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Unlike American modern dance pioneers Loie Fuller and Isadora Duncan, who spent most of their careers in Europe, Ruth St. Denis found success in her own country. St. Denis, whose birth name was Ruth Dennis, spent the 1890s as a vaudeville dancer and a member of David Belasco's theatre company.
In 1904, an ad for Egyptian Deities cigarettes allegedly inspired her to stage a concert of Eastern-themed works, including Radha, The Incense and The Cobras. These “exotic” dances were so successful that she toured the United States and Europe.
In 1914, St. Denis married one of her students, Ted Shawn. Soon afterwards, they established Denishawn, a company and school in Los Angeles. In the mid-1920s, Denishawn toured the Indo-Pacific region. Important modern dance innovators Martha Graham, Doris Humphrey and Charles Weidman were in the Denishawn company.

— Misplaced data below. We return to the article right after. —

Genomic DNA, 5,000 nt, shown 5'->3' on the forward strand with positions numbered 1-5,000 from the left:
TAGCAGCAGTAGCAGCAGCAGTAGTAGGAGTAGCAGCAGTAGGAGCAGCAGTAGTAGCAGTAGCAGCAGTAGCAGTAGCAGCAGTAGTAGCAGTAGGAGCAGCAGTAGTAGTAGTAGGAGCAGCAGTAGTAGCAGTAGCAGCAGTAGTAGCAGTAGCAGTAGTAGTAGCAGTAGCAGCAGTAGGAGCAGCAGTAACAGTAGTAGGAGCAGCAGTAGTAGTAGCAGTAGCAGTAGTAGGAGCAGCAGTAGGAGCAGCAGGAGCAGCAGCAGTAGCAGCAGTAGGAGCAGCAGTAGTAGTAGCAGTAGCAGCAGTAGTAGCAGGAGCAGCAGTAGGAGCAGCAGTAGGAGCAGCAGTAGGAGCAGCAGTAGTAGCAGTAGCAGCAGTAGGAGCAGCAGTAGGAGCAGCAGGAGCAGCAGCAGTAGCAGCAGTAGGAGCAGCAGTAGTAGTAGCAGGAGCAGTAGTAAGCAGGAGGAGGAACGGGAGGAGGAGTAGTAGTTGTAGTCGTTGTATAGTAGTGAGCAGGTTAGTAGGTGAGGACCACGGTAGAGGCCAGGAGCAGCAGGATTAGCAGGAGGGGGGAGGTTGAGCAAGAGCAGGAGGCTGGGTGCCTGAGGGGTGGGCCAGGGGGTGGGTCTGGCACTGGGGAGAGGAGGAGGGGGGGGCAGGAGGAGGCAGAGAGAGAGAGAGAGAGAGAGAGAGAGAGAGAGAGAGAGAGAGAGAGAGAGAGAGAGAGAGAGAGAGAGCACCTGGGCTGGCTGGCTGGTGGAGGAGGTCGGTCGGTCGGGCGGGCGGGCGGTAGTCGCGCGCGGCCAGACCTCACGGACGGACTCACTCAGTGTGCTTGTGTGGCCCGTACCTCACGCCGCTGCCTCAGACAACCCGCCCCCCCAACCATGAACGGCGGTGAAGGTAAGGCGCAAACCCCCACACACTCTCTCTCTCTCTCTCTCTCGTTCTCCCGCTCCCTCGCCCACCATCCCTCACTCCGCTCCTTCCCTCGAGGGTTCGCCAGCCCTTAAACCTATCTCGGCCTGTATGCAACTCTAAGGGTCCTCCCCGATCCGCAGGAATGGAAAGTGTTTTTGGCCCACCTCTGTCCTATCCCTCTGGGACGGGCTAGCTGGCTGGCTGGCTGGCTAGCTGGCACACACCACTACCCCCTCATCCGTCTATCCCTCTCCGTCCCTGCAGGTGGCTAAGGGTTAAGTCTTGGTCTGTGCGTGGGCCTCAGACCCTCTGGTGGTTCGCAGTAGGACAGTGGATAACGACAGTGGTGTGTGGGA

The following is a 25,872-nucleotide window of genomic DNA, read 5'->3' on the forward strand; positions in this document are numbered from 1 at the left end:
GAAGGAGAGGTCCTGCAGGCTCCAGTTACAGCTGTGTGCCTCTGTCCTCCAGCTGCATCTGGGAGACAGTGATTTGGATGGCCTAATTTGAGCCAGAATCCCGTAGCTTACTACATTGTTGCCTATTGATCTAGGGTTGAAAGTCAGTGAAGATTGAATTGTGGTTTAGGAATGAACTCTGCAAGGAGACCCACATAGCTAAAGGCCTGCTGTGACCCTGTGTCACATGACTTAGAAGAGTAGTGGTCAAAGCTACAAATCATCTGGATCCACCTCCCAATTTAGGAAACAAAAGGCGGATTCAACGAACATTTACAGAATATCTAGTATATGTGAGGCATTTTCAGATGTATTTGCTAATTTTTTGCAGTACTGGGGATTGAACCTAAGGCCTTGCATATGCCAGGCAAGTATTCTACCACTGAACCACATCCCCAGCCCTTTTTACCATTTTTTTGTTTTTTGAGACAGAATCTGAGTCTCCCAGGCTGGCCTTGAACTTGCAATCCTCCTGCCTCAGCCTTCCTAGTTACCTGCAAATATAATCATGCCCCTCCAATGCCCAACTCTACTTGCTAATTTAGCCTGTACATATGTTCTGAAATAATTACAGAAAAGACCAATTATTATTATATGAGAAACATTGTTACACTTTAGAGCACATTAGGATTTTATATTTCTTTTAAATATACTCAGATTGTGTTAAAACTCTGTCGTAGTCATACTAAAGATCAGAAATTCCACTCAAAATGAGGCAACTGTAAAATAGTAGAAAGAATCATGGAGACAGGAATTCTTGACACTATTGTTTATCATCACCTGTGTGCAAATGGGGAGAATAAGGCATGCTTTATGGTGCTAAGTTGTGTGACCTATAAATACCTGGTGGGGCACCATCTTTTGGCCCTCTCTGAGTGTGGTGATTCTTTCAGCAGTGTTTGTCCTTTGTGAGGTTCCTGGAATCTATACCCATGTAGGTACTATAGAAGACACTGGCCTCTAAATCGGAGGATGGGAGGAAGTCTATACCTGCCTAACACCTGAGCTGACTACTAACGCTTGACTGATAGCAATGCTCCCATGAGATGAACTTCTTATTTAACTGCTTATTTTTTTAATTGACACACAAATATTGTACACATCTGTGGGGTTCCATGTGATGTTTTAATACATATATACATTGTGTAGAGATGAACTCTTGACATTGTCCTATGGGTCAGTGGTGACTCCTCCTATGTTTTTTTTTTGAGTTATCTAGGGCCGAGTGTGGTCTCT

Shawn and St. Denis disagreed over the best direction for their troupe. Whereas Shawn understood the financial importance of the vaudeville circuit, St. Denis saw herself as a serious concert artist. She wished to concentrate on her “music visualizations”, dances that translated the tempo, rhythm and emotional content of music into movement. In 1929, the couple separated and disbanded their company, although they never officially divorced.
The 1930s were financially difficult for St. Denis, but she immersed herself in her quest to create dances on spiritual themes. She gave her last public performance in 1966 at age 87.
St. Denis, Ruth. Wisdom Comes Dancing. Ed. Kamae A. Miller. Seattle, WA: PeaceWorks, 1997.
---. An Unfinished Life.  Brooklyn, NY: Dance Horizons, 1969.